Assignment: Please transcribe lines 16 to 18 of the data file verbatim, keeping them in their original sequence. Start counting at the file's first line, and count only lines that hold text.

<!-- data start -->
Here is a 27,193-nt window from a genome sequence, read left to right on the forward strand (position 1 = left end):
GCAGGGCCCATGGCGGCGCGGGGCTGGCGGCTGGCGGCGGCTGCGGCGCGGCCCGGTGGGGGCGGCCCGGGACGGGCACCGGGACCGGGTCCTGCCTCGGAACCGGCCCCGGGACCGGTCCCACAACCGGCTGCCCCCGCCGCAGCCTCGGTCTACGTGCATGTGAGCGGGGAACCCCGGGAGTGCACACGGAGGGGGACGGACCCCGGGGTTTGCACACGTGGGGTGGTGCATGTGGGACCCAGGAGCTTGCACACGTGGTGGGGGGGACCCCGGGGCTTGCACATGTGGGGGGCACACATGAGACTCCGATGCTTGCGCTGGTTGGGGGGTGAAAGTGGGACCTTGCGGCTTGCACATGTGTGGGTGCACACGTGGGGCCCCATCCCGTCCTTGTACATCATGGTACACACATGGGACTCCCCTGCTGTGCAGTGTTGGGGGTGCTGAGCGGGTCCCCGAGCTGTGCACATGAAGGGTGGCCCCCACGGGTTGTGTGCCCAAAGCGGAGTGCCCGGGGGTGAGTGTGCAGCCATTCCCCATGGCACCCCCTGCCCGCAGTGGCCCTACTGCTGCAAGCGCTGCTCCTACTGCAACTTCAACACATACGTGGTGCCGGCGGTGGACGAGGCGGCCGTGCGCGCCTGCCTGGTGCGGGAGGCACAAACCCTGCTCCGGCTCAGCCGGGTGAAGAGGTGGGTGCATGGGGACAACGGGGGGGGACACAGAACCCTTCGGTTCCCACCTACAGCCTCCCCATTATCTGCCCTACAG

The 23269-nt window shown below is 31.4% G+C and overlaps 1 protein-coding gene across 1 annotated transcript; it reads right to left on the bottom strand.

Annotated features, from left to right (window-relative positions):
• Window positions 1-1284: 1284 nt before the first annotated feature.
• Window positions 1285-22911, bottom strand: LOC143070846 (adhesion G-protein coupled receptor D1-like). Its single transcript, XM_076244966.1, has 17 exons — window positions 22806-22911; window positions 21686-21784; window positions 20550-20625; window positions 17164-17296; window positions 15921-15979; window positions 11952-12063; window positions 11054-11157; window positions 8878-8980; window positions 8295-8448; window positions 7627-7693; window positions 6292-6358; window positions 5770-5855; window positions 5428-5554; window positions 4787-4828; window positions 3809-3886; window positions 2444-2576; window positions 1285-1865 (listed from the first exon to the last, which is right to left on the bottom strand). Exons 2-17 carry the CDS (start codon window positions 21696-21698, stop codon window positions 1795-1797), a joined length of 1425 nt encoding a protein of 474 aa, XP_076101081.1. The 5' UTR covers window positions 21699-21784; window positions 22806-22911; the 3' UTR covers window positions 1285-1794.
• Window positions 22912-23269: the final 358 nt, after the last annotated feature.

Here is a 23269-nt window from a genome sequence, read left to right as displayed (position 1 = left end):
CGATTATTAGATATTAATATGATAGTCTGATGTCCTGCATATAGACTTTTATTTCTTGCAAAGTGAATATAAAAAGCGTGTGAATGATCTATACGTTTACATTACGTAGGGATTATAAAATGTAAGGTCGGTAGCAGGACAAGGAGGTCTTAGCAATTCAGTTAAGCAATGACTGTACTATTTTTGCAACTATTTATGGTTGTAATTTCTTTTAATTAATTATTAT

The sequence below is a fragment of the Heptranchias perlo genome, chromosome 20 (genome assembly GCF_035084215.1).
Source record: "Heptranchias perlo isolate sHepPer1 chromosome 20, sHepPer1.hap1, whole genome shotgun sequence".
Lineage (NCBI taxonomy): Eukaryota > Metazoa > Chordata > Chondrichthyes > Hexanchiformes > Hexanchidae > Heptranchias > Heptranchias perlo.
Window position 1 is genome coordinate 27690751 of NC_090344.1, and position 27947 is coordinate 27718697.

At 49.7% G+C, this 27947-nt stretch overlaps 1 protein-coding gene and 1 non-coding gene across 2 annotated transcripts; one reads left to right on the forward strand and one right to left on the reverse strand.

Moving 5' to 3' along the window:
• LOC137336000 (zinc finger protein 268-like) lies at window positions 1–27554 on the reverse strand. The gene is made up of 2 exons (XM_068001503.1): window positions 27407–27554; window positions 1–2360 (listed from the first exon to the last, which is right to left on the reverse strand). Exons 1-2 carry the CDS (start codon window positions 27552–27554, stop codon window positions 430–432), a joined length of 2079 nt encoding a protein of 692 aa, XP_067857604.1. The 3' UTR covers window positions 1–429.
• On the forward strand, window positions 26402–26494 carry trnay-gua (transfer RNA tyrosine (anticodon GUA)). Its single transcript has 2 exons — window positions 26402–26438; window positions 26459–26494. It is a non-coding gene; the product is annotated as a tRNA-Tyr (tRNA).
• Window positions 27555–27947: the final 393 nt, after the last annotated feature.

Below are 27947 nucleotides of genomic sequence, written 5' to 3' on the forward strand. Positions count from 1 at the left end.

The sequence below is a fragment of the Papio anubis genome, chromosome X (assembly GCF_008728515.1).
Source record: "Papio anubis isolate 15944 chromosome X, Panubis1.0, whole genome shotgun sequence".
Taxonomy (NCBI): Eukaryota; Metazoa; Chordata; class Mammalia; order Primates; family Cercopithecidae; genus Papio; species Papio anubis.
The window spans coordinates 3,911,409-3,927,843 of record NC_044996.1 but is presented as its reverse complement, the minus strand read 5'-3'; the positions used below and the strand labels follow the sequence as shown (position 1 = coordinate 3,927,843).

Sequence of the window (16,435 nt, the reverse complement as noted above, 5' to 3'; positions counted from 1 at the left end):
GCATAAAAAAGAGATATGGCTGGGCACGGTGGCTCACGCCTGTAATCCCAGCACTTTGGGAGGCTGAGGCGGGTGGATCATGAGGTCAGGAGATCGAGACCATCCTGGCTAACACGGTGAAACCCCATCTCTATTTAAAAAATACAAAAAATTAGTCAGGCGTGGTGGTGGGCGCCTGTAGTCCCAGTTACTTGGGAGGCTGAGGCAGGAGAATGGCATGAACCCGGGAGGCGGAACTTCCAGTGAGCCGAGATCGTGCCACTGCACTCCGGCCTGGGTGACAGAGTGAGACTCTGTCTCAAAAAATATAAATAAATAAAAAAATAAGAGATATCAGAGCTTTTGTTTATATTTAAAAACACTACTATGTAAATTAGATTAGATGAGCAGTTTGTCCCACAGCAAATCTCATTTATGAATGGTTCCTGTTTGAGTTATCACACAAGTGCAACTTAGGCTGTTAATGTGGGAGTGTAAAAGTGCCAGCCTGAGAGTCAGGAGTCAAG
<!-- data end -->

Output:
• LOC137336000 (zinc finger protein 268-like) lies at window positions 1–27554 on the reverse strand. The gene is made up of 2 exons (XM_068001503.1): window positions 27407–27554; window positions 1–2360 (listed from the first exon to the last, which is right to left on the reverse strand). Exons 1-2 carry the CDS (start codon window positions 27552–27554, stop codon window positions 430–432), a joined length of 2079 nt encoding a protein of 692 aa, XP_067857604.1. The 3' UTR covers window positions 1–429.
• On the forward strand, window positions 26402–26494 carry trnay-gua (transfer RNA tyrosine (anticodon GUA)). Its single transcript has 2 exons — window positions 26402–26438; window positions 26459–26494. It is a non-coding gene; the product is annotated as a tRNA-Tyr (tRNA).
• Window positions 27555–27947: the final 393 nt, after the last annotated feature.